Tailgates opened and closed, and women chattered as we milled around the parking area after a snowshoe hike. I stood in a sort of receiving line as the hike participants—mostly retirees—stopped by to ask a few more questions or share a recent encounter with nature.
One woman, with a sparkle in her eye, just wanted to thank me “for making us feel young.” I thought back to the steep hills and sometimes uneven trail, the cold wind off the lake, and the stiffness that was already creeping in to my (much younger) lower back. “Oh, the fir-rari and mentioning C.S. Lewis,” she said in response to my questioning look.
I smiled, happy to know that she also appreciated two of my favorite teaching tidbits. “Firs are flat and friendly, and they have racing stripes like a FIR-rari,” I’d lectured with a smile while holding a sprig of balsam fir. The stomata (doorways for gas exchange) in their needles are sunken in to two whitish stripes on the bottom of the needles. It’s something to look for if you’re comparing the fir with a spruce.
C. S. Lewis is the author of The Lion, the Witch, and the Wardrobe, and inventor of a magical land called Narnia. I read The Chronicles of Narnia series many times over as a kid. Earlier in the day, after we’d talked about the actual science of the Subnivean Zone (visit my blog if you need a refresher), I’d spotted a place where a mouse had popped out of the subnivium, hopped across the snow, and then re-entered through the little space next to a fallen log. “Look, it’s a wardrobe!” I’d stage-whispered to the people closest to me in line, referencing one of the magical portals into Narnia.
While neither of my jokes were the laugh-out-loud type, even moderate chuckling can help us relax, improve circulation, and reduce pain. Learning new things keeps your brain happy and healthy, too. Those benefits, and others, combine to make us feel younger. I thought back to the article I wrote about sliding—while I was in the midst of planning a sledding party for my 40th birthday—and how being playful with friends made us all feel younger. Play is essential to kids, of course, and increases survival. Play also benefits adults—essentially by making us feel like kids.
|Papa and Zac discover something new together. Photo by Emily Stone.|
Later, as I sat on the yoga mat in my long johns, feeling old and stretching out sore muscles before they stiffened up completely, I thought about the contradictions. Outdoor adventures can be physically taxing, but being out in nature mostly makes me feel young. Jumping in a puddle, sliding (purposefully) on ice, splashing in the lake, squishing mud between my toes, talking about animal poop, laughing about the gross, ridiculous, or amazing things that animals do, or even just soaking up sunshine brings a lightness to my spirit.
“What makes you feel young in nature?” I asked friends. With shining eyes, one woman told me a story about skinny dipping in a private pond, blue sky and sunshine, and no one else around for miles. The fun of letting your curiosity and imagination run wild—especially if you have an actual kid with you—popped up several times. Experiencing awe and wonder were recurring themes—their health benefits supported by data. Another friend mentioned the wind on her face, and the way that you can escape from societal expectations in the woods and just be yourself—more like the unselfconscious, unburdened days of childhood.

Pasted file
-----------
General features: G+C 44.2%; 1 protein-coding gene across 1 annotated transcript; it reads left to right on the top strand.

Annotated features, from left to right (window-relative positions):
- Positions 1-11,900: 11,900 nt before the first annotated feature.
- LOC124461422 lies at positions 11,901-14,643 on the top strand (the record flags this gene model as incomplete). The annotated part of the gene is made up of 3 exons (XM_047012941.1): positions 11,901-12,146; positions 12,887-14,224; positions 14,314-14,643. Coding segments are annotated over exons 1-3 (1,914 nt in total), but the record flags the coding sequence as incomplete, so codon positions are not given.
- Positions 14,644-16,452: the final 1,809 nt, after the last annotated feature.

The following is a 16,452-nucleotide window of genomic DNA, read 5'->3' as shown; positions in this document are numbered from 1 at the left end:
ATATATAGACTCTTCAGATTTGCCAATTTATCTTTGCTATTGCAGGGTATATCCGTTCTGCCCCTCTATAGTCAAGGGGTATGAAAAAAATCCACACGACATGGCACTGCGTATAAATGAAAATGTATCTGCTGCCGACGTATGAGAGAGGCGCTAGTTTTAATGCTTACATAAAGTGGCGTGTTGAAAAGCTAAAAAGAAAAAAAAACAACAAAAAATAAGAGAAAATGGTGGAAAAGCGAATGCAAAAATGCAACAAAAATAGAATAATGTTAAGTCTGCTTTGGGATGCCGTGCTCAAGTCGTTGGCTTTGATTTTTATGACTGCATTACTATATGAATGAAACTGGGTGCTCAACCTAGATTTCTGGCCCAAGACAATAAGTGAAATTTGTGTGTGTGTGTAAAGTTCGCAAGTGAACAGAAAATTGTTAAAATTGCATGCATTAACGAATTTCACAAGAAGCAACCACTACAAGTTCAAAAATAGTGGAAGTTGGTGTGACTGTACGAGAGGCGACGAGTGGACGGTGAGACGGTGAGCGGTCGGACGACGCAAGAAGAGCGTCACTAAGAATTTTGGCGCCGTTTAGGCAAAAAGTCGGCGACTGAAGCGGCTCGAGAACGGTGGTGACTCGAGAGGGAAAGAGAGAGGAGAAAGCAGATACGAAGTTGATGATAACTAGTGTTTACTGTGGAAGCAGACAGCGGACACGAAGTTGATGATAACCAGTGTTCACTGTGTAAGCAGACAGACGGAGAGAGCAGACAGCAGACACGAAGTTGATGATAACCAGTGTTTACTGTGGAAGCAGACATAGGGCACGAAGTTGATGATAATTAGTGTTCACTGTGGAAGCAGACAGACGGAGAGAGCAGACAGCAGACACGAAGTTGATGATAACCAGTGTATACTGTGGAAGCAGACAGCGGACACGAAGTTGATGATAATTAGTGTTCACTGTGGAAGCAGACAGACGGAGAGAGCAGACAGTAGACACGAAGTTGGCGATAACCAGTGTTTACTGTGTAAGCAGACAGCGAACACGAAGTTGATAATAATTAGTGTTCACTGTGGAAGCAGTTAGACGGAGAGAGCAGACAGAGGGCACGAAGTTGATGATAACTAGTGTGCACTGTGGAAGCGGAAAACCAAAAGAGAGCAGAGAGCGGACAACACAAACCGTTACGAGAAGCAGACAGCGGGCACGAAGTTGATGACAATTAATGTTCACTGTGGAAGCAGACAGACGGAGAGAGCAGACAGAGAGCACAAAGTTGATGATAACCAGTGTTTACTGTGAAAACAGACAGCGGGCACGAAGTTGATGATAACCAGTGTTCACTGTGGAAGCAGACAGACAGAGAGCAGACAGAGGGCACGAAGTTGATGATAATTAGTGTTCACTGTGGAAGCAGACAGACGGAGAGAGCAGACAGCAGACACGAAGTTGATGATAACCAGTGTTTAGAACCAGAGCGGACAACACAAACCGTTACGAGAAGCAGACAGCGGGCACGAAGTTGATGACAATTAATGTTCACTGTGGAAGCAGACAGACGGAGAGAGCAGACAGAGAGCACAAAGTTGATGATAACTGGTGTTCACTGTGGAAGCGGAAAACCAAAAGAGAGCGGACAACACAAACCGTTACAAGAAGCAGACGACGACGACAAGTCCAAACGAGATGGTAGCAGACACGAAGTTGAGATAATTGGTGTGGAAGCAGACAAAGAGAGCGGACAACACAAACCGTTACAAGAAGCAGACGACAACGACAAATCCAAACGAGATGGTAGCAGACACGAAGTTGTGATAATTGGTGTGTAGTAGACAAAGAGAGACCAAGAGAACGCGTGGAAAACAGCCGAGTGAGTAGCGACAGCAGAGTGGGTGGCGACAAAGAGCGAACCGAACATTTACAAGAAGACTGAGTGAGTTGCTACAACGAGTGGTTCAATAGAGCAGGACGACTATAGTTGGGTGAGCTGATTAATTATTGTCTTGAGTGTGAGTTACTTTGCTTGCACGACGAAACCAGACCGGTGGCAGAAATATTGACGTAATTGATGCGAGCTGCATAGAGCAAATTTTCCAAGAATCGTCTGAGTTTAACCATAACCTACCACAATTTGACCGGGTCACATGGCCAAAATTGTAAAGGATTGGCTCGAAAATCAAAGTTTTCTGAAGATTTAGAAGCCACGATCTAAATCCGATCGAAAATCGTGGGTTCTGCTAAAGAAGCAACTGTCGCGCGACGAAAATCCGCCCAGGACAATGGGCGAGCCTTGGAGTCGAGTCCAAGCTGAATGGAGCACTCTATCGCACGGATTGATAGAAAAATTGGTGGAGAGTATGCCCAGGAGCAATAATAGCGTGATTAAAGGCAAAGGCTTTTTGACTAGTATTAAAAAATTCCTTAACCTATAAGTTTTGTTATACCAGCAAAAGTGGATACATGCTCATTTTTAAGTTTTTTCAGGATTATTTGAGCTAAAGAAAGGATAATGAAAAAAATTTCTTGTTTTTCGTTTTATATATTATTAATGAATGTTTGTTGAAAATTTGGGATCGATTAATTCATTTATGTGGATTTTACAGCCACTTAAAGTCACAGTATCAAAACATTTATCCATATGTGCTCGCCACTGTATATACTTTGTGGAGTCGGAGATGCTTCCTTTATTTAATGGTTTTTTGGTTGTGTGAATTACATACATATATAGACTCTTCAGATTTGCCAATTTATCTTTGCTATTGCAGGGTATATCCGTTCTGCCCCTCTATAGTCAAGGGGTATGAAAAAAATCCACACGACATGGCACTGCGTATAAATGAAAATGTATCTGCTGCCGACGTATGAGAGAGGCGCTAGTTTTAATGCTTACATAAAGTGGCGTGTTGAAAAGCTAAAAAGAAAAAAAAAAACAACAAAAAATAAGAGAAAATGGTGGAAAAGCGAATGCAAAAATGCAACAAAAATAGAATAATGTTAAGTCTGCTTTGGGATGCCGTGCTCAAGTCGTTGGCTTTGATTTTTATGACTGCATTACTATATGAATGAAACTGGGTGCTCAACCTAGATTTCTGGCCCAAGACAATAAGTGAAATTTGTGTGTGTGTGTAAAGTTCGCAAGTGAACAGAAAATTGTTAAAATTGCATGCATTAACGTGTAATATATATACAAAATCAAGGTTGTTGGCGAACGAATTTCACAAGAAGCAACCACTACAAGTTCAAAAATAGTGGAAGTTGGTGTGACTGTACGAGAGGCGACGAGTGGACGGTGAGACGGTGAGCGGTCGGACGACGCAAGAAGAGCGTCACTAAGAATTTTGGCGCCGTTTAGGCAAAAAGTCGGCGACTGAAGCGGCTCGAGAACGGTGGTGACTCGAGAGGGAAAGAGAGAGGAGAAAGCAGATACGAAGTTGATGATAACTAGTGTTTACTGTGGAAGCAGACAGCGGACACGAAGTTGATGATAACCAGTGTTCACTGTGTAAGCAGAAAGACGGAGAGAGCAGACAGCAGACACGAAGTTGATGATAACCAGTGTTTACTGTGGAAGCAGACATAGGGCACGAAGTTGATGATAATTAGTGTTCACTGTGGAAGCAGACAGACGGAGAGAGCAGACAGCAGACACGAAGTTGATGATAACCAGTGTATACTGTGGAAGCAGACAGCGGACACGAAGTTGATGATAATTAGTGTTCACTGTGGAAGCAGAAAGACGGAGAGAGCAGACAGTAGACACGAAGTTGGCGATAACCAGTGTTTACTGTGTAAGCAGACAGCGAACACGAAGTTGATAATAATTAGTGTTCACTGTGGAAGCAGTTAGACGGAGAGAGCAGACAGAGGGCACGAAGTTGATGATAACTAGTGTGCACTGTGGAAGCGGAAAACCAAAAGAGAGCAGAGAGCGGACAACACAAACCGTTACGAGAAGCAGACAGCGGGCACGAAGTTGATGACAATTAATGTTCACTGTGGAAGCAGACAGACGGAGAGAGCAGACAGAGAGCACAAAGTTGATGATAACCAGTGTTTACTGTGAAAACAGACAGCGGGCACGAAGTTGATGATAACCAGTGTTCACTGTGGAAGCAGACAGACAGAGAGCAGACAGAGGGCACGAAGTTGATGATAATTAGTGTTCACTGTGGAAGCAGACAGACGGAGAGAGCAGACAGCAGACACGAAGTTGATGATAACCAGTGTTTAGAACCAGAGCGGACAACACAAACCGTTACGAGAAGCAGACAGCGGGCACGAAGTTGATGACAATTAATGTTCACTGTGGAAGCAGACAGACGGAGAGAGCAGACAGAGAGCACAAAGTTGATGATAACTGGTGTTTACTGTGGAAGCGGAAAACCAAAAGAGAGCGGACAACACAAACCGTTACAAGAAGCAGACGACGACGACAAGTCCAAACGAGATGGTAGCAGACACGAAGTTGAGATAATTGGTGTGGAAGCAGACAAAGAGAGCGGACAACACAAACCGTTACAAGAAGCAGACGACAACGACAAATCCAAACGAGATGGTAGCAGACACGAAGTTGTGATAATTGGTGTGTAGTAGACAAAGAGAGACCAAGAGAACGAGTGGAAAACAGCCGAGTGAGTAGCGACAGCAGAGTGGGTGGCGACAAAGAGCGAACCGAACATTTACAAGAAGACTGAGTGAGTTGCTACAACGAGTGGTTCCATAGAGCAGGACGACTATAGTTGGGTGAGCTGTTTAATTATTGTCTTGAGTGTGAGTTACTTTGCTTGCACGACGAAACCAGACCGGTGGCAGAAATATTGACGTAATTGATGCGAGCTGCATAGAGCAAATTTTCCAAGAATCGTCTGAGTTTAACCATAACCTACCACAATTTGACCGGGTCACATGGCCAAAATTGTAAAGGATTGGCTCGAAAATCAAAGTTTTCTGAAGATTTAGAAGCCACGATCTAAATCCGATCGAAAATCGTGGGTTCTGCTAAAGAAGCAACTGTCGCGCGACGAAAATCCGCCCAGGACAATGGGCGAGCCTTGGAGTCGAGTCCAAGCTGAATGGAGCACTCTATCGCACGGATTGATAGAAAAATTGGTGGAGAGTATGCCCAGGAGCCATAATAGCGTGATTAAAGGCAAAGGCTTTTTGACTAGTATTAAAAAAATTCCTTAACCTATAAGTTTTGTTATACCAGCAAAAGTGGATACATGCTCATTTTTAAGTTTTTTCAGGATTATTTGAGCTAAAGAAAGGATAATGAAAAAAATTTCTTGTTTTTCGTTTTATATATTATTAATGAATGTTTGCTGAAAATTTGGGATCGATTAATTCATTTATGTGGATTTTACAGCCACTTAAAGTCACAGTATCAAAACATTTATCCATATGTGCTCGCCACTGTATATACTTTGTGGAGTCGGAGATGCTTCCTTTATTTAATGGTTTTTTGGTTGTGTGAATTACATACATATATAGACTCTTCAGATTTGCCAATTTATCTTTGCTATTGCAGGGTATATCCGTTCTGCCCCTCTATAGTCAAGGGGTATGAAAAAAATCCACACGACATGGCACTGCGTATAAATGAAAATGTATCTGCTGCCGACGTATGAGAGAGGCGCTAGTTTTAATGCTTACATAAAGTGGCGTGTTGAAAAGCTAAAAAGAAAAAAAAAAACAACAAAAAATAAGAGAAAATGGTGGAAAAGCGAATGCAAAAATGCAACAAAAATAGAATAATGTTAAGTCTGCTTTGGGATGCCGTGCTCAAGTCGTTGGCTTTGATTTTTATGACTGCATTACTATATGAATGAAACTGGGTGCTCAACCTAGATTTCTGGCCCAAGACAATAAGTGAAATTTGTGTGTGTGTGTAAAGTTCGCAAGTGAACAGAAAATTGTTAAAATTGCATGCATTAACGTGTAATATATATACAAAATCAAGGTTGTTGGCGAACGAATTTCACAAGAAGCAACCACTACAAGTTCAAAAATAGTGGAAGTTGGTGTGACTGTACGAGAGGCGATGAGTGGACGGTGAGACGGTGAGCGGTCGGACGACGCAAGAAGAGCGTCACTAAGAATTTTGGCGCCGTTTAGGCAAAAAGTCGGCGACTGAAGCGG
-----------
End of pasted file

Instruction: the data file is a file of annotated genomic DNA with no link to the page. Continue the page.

As for nature making us feel old, several answers revolved around the sadness of not being able to do favorite activities anymore. Sometimes the changes aren’t in our bodies, but in the places we love. Childhood haunts are paved over, and a favorite lake turned green with algae. Planting and growing things came up, too, since the life cycles in our garden plants are so short, and becoming a gardener can also mean taking on the role of your grandmother.
|Grandma and Zac plant the garden. Photo by Larry Stone.|
I also think about my age in relation to critters who live fast and die young. Many moths and butterflies complete their entire life cycle in a matter of weeks. If they are one of the generations who must survive the winter, then their life might last a whole year, with a long dormancy in the middle. The flowers they feed on also race through life. Many songbirds and small mammals can’t live more than a single decade, while here I am starting on my fifth one!
If I want to feel young, though, I look up. In the shade of a centuries-old white pine, my daily doings seem smaller in scale. And then there are the stars. A human at any age is young within the universe.
One of my wisest friends boiled it down to the fact that: “When I feel joy, I feel young; when I don’t feel joy, I feel old.” For him—for many of us—nature is that reliable source for joy.
Emily’s award-winning second book, Natural Connections: Dreaming of an Elfin Skimmer, is now available to purchase at www.cablemuseum.org/books and at your local independent bookstore, too.
For more than 50 years, the Cable Natural History Museum has served to connect you to the Northwoods. Visit our Mysteries of the Night exhibit before it closes at the end of February. Follow us on Facebook, Instagram, YouTube, and cablemuseum.org to see what we are up to.